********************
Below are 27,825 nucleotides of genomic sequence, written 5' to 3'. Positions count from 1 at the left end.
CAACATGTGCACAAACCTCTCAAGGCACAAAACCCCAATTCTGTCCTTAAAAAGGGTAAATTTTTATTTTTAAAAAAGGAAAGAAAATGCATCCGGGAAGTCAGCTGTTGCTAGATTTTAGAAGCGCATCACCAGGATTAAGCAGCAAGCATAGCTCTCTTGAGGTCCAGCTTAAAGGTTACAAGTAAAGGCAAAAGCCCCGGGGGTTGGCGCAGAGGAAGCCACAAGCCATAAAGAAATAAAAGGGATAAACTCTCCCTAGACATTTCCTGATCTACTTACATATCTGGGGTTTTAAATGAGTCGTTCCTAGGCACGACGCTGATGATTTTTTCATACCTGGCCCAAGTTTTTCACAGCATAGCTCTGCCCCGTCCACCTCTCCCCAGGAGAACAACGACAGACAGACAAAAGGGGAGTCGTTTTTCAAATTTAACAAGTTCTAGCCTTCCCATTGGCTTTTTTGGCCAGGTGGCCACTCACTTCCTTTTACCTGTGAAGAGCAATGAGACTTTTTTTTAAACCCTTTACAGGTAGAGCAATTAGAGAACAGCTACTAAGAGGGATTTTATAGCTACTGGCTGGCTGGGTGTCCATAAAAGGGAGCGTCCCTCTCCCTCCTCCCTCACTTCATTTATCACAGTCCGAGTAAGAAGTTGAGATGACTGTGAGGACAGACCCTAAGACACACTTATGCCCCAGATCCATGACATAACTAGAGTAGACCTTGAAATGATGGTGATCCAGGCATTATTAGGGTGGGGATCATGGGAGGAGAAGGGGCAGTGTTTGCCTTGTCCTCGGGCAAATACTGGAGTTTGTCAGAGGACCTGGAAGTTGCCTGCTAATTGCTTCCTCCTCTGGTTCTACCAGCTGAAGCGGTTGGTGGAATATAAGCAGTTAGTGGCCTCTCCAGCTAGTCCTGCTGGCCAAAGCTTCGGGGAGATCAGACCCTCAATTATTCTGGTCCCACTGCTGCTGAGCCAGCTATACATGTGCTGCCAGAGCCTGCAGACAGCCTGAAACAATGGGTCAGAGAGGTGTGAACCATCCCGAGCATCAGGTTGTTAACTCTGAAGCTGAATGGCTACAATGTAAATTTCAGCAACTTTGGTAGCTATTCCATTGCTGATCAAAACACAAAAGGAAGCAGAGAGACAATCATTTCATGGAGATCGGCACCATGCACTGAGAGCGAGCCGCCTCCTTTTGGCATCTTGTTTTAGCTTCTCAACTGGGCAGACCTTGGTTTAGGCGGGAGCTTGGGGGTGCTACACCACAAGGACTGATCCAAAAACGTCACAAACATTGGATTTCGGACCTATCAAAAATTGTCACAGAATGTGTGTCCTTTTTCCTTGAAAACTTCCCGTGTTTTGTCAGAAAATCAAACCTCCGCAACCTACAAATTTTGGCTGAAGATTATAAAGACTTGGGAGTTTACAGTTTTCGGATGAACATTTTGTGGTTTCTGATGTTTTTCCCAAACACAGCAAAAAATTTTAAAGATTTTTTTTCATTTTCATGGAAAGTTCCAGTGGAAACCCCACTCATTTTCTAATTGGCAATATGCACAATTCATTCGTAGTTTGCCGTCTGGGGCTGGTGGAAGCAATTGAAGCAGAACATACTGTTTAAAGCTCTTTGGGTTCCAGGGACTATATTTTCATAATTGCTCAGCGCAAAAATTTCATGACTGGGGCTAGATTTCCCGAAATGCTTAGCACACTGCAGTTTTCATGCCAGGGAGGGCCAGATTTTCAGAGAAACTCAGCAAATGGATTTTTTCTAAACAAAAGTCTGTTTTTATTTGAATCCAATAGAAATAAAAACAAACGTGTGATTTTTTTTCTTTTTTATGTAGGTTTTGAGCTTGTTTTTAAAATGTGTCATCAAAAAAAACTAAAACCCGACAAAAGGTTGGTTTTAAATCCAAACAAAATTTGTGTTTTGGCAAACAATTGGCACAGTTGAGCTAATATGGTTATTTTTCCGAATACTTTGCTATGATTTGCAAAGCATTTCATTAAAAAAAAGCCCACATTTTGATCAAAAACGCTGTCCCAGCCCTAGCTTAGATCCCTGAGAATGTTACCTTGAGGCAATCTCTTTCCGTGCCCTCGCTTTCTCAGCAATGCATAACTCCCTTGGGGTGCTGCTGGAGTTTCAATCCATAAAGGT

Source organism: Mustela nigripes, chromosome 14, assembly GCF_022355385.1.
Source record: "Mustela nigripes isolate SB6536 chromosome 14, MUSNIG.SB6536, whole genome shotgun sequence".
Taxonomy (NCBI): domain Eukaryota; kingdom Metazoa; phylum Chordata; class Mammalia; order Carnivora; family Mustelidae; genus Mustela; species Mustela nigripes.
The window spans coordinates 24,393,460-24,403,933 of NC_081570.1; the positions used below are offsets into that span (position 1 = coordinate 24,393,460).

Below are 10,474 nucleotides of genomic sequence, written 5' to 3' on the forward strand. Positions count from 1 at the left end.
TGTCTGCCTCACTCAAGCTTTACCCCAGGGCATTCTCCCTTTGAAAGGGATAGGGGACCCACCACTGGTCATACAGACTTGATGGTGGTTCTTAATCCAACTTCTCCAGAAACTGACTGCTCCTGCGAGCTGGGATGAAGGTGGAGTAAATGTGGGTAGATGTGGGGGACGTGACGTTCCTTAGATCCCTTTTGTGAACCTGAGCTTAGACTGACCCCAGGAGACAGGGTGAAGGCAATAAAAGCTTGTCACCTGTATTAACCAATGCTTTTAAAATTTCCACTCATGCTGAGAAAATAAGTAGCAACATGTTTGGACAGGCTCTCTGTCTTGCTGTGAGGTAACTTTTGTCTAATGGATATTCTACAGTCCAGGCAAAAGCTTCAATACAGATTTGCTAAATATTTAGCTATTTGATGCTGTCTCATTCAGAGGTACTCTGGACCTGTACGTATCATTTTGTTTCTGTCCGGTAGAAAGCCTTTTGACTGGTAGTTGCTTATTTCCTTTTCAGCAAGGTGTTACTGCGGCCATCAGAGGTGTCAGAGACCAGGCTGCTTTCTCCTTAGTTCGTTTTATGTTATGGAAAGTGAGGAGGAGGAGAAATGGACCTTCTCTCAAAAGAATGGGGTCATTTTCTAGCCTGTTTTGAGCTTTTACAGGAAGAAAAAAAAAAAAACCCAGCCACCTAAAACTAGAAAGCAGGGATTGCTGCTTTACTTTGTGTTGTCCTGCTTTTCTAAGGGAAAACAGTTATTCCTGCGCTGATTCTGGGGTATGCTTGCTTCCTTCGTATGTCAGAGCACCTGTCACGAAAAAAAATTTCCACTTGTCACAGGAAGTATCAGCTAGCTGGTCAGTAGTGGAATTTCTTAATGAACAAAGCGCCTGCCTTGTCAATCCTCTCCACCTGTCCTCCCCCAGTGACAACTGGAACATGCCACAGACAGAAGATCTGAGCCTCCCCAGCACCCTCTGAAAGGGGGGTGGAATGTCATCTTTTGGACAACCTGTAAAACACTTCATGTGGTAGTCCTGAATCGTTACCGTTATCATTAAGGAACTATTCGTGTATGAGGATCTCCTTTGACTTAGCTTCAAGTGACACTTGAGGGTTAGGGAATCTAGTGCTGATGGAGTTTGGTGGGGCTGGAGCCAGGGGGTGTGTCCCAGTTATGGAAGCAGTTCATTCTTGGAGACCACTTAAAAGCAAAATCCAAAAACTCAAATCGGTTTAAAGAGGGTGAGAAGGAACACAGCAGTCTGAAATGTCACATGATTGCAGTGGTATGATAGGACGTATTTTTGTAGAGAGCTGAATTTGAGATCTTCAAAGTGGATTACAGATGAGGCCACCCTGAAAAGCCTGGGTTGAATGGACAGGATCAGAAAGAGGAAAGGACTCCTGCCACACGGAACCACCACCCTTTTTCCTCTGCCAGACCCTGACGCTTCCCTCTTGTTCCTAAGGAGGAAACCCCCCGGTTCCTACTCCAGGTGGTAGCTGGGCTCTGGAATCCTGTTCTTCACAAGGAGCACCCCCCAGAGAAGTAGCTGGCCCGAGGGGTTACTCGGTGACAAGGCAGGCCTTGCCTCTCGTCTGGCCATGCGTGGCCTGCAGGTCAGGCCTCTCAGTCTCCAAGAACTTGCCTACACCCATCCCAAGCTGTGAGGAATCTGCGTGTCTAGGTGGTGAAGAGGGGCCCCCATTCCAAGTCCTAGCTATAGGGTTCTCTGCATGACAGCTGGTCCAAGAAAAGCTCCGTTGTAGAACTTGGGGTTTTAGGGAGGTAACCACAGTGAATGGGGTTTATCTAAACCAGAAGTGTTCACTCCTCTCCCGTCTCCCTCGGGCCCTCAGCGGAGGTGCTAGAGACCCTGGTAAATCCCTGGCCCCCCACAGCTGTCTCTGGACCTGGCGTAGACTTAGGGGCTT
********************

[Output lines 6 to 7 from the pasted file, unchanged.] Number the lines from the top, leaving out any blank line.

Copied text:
The window spans coordinates 24,393,460-24,403,933 of NC_081570.1; the positions used below are offsets into that span (position 1 = coordinate 24,393,460).

Below are 10,474 nucleotides of genomic sequence, written 5' to 3' on the forward strand. Positions count from 1 at the left end.